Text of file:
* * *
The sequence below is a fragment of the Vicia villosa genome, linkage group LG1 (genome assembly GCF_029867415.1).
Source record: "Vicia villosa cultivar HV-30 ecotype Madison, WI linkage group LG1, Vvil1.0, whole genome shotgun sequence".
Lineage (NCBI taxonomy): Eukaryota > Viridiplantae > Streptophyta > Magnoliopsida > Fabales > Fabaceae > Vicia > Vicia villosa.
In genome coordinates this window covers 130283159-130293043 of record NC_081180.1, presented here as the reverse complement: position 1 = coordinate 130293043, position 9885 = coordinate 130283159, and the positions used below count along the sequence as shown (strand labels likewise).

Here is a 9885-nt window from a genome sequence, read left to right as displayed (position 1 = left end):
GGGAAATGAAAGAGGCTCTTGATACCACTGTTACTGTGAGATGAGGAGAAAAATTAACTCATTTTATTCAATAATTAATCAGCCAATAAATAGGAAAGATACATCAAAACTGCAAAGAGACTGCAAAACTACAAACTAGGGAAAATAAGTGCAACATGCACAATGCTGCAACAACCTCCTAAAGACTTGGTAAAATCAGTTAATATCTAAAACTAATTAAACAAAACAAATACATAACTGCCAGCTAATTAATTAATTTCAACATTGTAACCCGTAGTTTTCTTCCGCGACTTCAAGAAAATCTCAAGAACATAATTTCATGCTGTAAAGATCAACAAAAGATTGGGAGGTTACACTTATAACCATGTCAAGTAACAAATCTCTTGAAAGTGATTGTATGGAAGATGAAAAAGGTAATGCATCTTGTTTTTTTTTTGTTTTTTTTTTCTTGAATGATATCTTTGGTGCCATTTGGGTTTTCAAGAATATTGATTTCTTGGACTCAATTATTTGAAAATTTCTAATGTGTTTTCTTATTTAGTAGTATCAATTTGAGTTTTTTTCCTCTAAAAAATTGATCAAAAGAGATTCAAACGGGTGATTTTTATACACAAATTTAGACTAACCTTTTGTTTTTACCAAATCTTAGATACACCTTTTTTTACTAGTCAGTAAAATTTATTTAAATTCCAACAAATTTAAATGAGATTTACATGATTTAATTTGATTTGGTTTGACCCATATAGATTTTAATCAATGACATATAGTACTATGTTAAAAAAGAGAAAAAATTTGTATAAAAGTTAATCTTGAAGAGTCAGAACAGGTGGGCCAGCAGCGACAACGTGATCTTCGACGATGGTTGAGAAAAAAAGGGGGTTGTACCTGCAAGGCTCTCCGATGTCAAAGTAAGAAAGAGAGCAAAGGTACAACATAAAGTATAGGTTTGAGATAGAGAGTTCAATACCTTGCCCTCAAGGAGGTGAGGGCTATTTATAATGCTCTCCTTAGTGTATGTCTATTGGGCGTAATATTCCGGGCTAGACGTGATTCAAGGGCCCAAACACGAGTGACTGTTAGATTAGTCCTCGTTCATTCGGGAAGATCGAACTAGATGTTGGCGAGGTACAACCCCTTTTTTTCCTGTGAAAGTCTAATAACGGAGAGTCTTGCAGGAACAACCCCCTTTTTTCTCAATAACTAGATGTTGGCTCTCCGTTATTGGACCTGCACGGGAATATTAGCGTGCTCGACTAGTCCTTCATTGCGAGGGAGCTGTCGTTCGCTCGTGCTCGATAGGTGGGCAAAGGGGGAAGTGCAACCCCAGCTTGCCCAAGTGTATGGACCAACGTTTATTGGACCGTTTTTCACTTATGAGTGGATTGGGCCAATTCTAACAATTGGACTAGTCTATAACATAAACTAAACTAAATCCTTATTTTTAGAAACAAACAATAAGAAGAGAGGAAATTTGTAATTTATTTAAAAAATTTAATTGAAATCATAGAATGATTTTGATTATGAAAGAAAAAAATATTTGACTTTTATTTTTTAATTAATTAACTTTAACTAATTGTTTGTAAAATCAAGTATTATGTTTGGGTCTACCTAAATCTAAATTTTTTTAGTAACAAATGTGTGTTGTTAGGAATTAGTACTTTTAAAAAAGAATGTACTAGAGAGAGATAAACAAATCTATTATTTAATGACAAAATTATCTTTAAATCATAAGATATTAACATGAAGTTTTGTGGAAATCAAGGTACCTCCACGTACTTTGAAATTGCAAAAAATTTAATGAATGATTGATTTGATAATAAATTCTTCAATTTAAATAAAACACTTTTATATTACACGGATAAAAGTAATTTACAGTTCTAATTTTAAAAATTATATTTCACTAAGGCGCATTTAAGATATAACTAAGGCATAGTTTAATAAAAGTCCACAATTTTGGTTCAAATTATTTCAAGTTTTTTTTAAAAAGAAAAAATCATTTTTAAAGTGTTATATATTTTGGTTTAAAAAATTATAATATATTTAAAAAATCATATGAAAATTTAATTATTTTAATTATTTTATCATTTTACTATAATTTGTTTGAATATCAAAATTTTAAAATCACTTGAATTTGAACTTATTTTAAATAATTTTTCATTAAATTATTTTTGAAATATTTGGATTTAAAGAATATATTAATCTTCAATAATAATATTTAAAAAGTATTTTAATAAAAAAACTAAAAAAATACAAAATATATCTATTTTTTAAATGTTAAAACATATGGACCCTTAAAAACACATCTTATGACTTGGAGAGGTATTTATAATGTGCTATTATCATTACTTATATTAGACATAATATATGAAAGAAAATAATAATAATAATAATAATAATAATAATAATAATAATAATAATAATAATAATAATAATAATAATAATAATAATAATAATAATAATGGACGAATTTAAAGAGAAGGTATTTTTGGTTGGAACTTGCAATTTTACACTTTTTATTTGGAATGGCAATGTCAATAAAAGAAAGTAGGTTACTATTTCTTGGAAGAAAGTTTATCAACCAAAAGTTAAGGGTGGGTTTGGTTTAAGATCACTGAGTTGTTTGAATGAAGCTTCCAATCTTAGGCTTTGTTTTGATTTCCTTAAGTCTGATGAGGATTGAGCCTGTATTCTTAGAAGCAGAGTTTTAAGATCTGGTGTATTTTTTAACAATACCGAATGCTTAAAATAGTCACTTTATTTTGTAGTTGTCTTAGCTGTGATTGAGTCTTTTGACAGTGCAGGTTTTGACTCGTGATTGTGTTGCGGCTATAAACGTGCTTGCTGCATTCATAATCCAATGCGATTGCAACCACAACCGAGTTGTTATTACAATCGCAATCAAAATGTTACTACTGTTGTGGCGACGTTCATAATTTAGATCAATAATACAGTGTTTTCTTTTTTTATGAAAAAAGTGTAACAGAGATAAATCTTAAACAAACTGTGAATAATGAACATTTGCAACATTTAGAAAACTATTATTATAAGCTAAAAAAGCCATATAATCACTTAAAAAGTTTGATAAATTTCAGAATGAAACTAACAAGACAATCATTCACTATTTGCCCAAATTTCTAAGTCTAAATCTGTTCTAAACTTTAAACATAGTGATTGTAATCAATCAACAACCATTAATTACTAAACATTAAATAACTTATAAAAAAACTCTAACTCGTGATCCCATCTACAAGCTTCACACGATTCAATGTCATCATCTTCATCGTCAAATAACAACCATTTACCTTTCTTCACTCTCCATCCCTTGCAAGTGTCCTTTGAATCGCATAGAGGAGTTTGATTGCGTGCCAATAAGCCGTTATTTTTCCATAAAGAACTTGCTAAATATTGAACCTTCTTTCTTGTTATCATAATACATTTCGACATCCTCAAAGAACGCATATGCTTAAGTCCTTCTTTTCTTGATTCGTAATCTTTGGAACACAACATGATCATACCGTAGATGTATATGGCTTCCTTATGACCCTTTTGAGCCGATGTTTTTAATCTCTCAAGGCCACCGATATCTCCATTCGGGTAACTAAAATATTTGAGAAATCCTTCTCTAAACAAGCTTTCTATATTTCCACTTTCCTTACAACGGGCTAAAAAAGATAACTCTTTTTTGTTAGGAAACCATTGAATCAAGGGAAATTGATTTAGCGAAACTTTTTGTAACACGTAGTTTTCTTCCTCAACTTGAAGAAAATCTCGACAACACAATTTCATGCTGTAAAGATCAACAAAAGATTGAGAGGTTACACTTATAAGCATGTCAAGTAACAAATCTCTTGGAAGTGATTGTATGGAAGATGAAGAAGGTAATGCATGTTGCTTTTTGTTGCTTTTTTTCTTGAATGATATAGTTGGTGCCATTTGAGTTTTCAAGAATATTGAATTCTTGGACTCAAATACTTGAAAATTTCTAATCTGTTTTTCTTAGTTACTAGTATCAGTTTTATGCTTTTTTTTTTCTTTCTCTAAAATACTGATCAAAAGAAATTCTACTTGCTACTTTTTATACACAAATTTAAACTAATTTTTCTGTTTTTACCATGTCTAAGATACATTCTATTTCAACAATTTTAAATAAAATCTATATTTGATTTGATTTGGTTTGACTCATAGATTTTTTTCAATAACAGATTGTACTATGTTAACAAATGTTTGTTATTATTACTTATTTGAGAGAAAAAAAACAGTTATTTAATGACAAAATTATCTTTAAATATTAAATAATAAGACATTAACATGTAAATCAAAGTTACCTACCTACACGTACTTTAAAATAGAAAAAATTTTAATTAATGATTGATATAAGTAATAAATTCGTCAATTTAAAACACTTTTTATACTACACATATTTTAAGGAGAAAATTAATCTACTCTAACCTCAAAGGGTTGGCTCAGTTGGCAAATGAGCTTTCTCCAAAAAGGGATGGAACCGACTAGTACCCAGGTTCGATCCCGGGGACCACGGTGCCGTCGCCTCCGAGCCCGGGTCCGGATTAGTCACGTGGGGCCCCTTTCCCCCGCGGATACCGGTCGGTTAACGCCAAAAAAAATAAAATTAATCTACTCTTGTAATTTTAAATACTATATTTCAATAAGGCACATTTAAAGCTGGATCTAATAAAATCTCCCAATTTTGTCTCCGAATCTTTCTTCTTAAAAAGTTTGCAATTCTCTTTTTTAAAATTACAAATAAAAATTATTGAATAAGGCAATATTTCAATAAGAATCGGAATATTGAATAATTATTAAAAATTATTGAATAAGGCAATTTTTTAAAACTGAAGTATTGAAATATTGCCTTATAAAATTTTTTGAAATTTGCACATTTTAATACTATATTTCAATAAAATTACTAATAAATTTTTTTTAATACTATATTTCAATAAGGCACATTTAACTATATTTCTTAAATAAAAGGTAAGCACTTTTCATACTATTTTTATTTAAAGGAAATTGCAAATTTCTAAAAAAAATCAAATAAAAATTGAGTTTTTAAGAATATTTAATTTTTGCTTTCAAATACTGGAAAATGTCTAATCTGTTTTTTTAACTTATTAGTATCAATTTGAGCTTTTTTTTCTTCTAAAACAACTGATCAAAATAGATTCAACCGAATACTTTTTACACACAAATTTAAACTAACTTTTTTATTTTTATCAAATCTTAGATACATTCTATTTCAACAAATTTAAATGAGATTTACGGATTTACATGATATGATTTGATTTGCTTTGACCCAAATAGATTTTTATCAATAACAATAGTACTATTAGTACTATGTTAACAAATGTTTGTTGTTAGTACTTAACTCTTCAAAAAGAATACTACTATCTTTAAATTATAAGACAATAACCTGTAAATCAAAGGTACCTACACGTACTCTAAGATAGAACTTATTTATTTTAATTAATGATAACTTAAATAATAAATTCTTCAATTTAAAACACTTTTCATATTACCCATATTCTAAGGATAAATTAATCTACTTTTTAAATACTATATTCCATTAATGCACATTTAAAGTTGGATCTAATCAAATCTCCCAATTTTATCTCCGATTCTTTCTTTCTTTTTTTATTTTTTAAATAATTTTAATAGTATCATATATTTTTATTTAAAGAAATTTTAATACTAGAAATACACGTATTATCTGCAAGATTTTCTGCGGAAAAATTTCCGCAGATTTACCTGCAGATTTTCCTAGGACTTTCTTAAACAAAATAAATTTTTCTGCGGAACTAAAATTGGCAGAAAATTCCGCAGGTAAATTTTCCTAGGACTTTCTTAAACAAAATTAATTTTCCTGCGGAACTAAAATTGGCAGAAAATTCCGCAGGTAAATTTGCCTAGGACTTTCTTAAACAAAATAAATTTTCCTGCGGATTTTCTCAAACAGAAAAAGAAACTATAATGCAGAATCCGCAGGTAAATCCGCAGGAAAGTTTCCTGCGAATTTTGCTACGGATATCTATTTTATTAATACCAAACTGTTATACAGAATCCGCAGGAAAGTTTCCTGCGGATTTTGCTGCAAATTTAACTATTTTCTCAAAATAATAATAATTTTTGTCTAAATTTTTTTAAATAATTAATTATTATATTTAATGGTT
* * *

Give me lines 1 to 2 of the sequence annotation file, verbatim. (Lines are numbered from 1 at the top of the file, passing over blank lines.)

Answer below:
The sequence below is a fragment of the Vicia villosa genome, linkage group LG1 (genome assembly GCF_029867415.1).
Source record: "Vicia villosa cultivar HV-30 ecotype Madison, WI linkage group LG1, Vvil1.0, whole genome shotgun sequence".